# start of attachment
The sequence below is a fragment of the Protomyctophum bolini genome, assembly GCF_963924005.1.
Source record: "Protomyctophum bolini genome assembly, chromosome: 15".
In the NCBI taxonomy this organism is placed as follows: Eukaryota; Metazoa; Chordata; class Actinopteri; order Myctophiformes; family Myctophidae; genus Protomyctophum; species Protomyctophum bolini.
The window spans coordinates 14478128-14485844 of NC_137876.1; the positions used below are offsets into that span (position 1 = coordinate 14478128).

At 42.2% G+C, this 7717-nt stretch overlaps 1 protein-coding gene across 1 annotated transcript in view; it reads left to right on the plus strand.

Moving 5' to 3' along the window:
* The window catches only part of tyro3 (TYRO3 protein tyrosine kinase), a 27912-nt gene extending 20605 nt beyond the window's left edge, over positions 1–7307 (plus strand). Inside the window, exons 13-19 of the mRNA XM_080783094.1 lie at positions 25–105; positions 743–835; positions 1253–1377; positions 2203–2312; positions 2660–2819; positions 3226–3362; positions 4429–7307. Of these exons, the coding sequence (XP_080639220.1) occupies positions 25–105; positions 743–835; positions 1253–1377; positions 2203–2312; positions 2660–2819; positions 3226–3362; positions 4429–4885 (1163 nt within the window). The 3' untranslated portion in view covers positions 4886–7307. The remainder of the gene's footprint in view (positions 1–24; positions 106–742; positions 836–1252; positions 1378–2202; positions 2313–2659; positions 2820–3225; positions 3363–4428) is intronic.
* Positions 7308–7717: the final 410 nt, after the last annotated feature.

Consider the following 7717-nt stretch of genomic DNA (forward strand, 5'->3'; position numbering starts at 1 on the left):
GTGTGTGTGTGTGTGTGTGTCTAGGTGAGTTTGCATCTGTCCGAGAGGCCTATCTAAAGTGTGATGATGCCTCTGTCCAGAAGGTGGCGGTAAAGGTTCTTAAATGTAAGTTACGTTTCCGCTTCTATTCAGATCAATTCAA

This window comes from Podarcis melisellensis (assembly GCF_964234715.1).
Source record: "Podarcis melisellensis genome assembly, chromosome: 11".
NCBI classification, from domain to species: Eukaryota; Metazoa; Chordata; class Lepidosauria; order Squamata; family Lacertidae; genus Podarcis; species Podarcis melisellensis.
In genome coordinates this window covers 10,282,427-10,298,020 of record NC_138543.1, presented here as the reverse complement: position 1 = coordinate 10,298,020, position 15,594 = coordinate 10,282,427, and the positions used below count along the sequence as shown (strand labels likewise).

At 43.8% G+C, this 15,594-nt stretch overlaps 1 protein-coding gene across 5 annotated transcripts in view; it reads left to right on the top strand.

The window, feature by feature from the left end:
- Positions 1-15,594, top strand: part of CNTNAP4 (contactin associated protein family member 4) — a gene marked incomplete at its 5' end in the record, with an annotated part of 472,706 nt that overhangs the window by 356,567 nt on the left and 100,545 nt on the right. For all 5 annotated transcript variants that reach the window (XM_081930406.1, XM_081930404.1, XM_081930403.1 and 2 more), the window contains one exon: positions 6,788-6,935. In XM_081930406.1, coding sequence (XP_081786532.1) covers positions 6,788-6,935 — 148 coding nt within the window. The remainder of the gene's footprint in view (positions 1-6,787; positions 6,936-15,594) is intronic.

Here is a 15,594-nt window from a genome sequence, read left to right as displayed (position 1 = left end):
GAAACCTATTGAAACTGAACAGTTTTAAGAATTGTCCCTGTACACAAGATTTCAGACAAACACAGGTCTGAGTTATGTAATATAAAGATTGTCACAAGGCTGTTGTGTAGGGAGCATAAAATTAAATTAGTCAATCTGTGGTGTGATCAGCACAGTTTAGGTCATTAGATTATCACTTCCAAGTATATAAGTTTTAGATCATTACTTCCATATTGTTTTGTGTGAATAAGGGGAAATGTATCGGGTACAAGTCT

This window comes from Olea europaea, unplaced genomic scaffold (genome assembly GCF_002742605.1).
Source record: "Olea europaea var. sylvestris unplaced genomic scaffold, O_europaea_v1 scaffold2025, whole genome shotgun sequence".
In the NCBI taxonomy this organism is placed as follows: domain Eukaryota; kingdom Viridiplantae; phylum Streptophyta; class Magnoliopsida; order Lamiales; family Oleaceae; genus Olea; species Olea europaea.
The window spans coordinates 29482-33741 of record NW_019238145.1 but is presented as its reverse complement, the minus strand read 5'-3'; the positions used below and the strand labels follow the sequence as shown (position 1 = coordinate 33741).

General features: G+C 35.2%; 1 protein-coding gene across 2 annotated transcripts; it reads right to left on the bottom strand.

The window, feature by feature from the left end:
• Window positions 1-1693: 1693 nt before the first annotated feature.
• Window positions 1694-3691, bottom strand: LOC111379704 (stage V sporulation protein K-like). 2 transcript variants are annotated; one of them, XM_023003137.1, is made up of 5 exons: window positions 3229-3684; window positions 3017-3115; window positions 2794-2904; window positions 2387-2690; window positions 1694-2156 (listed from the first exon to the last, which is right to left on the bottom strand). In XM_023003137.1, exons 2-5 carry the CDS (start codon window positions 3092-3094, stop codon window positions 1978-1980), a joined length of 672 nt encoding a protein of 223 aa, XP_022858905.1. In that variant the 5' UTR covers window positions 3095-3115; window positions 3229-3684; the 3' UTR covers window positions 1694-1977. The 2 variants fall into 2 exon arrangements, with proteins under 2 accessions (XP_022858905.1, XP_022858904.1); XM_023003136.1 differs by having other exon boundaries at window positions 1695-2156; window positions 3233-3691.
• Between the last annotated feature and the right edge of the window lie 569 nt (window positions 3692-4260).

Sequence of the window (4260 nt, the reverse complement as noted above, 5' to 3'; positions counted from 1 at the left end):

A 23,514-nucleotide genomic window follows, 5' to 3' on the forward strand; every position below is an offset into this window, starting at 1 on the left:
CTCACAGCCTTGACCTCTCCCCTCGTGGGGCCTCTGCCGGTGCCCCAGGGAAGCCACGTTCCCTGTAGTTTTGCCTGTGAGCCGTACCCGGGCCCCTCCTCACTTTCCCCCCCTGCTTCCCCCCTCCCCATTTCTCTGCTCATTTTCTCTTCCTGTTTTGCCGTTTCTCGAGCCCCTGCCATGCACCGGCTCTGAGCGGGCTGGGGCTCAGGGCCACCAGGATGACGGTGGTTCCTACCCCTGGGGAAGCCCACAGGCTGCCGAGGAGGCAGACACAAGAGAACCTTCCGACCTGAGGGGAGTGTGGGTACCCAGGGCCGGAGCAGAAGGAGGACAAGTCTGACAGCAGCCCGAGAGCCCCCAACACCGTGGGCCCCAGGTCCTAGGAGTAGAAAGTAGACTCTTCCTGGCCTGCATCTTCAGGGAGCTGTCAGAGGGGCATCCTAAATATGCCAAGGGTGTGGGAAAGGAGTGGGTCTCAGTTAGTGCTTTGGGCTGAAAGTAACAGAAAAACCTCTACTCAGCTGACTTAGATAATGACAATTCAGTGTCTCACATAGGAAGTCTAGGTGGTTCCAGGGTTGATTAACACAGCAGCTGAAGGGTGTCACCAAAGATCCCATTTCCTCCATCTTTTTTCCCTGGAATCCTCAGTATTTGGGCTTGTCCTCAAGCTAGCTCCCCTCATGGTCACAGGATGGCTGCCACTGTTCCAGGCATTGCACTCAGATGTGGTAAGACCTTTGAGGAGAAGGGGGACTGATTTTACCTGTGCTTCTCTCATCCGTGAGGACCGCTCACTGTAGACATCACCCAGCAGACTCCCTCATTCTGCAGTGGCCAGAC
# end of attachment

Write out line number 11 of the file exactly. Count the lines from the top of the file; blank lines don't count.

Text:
This window comes from Podarcis melisellensis (assembly GCF_964234715.1).